Such possible prejudices should also be taken into account in the imagery and naming. Various studies show that names in particular tell us a lot about a person. In the late 2000s, a study caused a stir when it showed that students named Kevin and Chantal were associated with poorer performance than students with "classic" names such as Max or Anna. This knowledge is also important for persona creation.
There is an equally relevant bias in job titles. When we think of nurses, we tend to think of a female person, while the word manager is more likely to be associated with males. Personas are not meant to break down these structures, but they should not unthinkingly repeat these patterns. You can counteract this by using gender-neutral expressions, e.g. "healthcare professional" instead of "nurse" or "CEO" instead of "manager".
- Eyes open when choosing data
If you create your own personas, you should pay particular attention to where you get your data from. Do not use dubious online panels that advertise a particularly large number of participants. Make sure that if you use market research institutes, you only use data from reputable institutions.
Why? A brief digression into statistics: It is not (only) important how many people are surveyed or analyzed, but how well the selected sample fits the actual population. For example, the majority of educators in Germany are female. If we were to take a survey as a basis in which 80% of educators and 20% of female educators are interviewed, this would not correctly represent the population of all educators. This creates bias. In statistics, there are a few ways to avoid such bias - the simplest is random selection. More information on these basics can be found in basic works on statistics and survey research or on the Internet.
Some paid survey panels pay strong attention to the quantity, but less to the quality of the participants. Therefore, you should take a close look at the survey methodology and instruments of such institutes.
At the Persona Institute, we take special care to obtain a variety of different and reliable data. This is the only way to ensure that we have the basis for our personas - a strong data foundation. We would be happy to help you create your personas.
- Check data regularly
To ensure that data-driven personas remains meaningful and adequately reflects the target group, it should be reviewed at regular intervals. When newer data is available, reconcile this and adjust your personas if necessary.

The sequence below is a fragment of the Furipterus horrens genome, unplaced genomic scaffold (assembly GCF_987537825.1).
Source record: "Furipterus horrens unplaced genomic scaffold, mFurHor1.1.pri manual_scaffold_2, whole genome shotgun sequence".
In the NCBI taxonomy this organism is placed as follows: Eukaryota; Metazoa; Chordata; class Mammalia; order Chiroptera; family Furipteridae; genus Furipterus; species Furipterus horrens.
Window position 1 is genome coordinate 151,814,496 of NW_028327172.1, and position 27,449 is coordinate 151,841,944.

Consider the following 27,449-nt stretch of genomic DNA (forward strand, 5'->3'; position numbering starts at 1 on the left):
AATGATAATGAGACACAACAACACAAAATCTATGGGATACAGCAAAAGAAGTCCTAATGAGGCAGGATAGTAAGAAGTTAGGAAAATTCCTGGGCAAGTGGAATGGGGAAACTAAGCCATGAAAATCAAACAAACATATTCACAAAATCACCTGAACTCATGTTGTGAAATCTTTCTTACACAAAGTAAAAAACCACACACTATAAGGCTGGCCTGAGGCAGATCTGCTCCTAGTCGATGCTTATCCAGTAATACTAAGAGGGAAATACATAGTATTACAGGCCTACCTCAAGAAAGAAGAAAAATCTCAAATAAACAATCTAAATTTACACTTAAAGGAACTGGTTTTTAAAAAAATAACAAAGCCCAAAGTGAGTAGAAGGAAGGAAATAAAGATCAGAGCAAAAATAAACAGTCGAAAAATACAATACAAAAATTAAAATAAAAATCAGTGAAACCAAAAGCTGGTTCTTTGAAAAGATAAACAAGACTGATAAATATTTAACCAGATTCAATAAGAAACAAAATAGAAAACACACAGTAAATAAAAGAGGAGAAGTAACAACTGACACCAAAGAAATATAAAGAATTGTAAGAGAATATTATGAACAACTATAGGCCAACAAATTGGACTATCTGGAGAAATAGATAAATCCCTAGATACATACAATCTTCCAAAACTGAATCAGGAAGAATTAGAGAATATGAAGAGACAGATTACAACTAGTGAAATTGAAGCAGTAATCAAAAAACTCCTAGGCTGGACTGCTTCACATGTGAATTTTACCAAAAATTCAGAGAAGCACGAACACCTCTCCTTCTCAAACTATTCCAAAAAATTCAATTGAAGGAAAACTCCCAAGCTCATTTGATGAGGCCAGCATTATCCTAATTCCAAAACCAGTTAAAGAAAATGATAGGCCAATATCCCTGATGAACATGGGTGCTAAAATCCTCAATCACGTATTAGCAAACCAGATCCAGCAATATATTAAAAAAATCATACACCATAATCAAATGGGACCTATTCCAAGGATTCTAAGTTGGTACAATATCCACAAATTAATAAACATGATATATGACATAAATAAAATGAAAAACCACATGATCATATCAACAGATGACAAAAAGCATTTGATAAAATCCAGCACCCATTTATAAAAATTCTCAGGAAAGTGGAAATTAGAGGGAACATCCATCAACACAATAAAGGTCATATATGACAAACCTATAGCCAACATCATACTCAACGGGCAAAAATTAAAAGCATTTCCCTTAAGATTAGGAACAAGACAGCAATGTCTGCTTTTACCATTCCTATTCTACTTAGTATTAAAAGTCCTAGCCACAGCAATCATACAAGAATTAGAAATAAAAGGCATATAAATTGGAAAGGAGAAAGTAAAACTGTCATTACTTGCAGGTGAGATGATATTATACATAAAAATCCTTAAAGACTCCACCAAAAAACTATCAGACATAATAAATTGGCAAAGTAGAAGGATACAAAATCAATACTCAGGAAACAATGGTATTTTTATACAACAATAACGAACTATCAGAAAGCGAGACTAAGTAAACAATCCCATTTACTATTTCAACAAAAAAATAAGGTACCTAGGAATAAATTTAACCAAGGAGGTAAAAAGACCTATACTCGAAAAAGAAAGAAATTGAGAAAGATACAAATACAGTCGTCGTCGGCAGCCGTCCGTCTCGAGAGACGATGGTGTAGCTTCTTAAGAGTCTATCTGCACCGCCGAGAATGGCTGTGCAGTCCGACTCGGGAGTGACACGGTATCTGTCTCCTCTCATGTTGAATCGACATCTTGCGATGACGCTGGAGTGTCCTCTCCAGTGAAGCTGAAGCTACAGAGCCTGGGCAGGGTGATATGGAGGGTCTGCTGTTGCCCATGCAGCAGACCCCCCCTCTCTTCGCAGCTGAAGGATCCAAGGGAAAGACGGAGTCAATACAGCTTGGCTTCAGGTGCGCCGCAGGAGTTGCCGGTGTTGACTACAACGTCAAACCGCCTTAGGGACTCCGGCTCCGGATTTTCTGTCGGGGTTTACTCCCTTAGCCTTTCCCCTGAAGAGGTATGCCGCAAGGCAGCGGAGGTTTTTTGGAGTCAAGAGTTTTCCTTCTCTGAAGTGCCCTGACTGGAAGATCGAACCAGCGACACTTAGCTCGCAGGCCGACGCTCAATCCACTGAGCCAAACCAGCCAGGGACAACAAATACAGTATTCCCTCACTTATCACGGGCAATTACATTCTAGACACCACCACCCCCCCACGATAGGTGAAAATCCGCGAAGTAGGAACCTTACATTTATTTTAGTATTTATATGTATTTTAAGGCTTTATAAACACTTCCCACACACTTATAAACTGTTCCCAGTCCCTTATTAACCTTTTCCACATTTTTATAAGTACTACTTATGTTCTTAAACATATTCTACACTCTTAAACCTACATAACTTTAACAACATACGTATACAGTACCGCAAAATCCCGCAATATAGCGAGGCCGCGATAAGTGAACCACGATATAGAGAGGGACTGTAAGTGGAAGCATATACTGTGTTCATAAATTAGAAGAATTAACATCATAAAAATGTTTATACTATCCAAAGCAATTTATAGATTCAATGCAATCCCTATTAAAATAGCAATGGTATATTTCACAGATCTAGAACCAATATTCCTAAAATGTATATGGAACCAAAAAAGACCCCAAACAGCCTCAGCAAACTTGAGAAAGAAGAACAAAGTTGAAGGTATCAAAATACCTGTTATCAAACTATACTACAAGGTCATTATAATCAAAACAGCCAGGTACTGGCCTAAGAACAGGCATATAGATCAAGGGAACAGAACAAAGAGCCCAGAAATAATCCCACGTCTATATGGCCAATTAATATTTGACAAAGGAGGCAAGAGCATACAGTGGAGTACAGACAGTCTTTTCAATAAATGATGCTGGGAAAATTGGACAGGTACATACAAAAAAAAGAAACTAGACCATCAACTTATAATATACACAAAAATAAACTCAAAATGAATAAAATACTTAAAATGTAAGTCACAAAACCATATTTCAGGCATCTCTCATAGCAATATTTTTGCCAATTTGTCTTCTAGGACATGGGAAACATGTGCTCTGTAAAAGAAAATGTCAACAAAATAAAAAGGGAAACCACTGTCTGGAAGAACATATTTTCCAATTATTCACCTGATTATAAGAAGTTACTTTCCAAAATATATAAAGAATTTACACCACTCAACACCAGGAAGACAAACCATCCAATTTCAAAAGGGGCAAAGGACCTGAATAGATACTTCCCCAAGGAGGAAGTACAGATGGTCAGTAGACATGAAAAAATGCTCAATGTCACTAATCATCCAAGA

In addition, you should also ask yourself the question: What data do we really need? Studies have found that some demographic data is unimportant for design decisions. On the contrary, they tend to create a basis for Unconscious Bias. Depending on the situation, you can even omit age, name, gender, or income to avoid bias. But be careful: make sure to use specific target group characteristics anyway. If a persona is generic, meaning it could apply to almost anyone, it won't get you anywhere.
Also, be careful not to add superfluous data, such as "Caroline's favorite book is "It" by Stephen King." Unless you're a bookstore or in a related industry, this detail is unlikely to be of much use to you. Of course, such information helps make the persona multi-dimensional and vivid. But don't overdo it, or these details will only unnecessarily distract from really important information.
- Use unbiased algorithms
One last important point: pay attention to which AI you use to assemble your personas. Since humans are not free of biases, these often flow unconsciously into the programming of algorithms. Modern AIs are trained to detect Unconscious Bias.
At Persona Institute, we take care to use unbiased data collections and algorithms. If you need help creating your personas, contact our experts!
Or do you want to know even more about how to develop your own personas? Then maybe our Persona Masterclass is something for you.
Text: Annalena Armoneit